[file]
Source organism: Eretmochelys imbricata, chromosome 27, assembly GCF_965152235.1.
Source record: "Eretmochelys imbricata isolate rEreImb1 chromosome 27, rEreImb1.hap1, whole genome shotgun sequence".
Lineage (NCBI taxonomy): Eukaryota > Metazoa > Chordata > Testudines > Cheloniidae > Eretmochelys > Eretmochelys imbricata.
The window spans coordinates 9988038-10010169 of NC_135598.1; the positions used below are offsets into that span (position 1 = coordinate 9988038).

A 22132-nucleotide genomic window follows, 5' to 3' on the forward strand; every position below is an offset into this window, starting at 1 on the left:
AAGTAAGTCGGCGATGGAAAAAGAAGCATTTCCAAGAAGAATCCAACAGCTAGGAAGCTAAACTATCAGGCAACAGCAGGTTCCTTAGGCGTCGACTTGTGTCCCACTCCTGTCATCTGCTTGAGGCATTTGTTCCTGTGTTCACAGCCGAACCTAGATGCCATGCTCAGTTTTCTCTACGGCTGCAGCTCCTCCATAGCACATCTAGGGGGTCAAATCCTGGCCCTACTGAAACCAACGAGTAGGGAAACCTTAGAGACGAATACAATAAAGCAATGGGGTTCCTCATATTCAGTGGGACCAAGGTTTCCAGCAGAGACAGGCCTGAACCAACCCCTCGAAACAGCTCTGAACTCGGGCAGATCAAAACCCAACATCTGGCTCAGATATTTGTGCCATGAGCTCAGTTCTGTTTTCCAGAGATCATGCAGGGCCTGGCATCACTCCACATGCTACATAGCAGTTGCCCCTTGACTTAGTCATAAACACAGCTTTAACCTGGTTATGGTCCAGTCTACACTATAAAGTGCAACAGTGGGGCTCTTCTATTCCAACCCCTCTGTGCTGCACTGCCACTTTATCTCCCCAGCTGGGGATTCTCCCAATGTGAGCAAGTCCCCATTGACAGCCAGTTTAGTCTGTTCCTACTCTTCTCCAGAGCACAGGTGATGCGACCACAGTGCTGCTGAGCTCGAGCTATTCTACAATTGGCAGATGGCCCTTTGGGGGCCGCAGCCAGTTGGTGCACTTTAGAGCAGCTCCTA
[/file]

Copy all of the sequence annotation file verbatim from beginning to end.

Source organism: Eretmochelys imbricata, chromosome 27, assembly GCF_965152235.1.
Source record: "Eretmochelys imbricata isolate rEreImb1 chromosome 27, rEreImb1.hap1, whole genome shotgun sequence".
Lineage (NCBI taxonomy): Eukaryota > Metazoa > Chordata > Testudines > Cheloniidae > Eretmochelys > Eretmochelys imbricata.
The window spans coordinates 9988038-10010169 of NC_135598.1; the positions used below are offsets into that span (position 1 = coordinate 9988038).

A 22132-nucleotide genomic window follows, 5' to 3' on the forward strand; every position below is an offset into this window, starting at 1 on the left:
AAGTAAGTCGGCGATGGAAAAAGAAGCATTTCCAAGAAGAATCCAACAGCTAGGAAGCTAAACTATCAGGCAACAGCAGGTTCCTTAGGCGTCGACTTGTGTCCCACTCCTGTCATCTGCTTGAGGCATTTGTTCCTGTGTTCACAGCCGAACCTAGATGCCATGCTCAGTTTTCTCTACGGCTGCAGCTCCTCCATAGCACATCTAGGGGGTCAAATCCTGGCCCTACTGAAACCAACGAGTAGGGAAACCTTAGAGACGAATACAATAAAGCAATGGGGTTCCTCATATTCAGTGGGACCAAGGTTTCCAGCAGAGACAGGCCTGAACCAACCCCTCGAAACAGCTCTGAACTCGGGCAGATCAAAACCCAACATCTGGCTCAGATATTTGTGCCATGAGCTCAGTTCTGTTTTCCAGAGATCATGCAGGGCCTGGCATCACTCCACATGCTACATAGCAGTTGCCCCTTGACTTAGTCATAAACACAGCTTTAACCTGGTTATGGTCCAGTCTACACTATAAAGTGCAACAGTGGGGCTCTTCTATTCCAACCCCTCTGTGCTGCACTGCCACTTTATCTCCCCAGCTGGGGATTCTCCCAATGTGAGCAAGTCCCCATTGACAGCCAGTTTAGTCTGTTCCTACTCTTCTCCAGAGCACAGGTGATGCGACCACAGTGCTGCTGAGCTCGAGCTATTCTACAATTGGCAGATGGCCCTTTGGGGGCCGCAGCCAGTTGGTGCACTTTAGAGCAGCTCCTA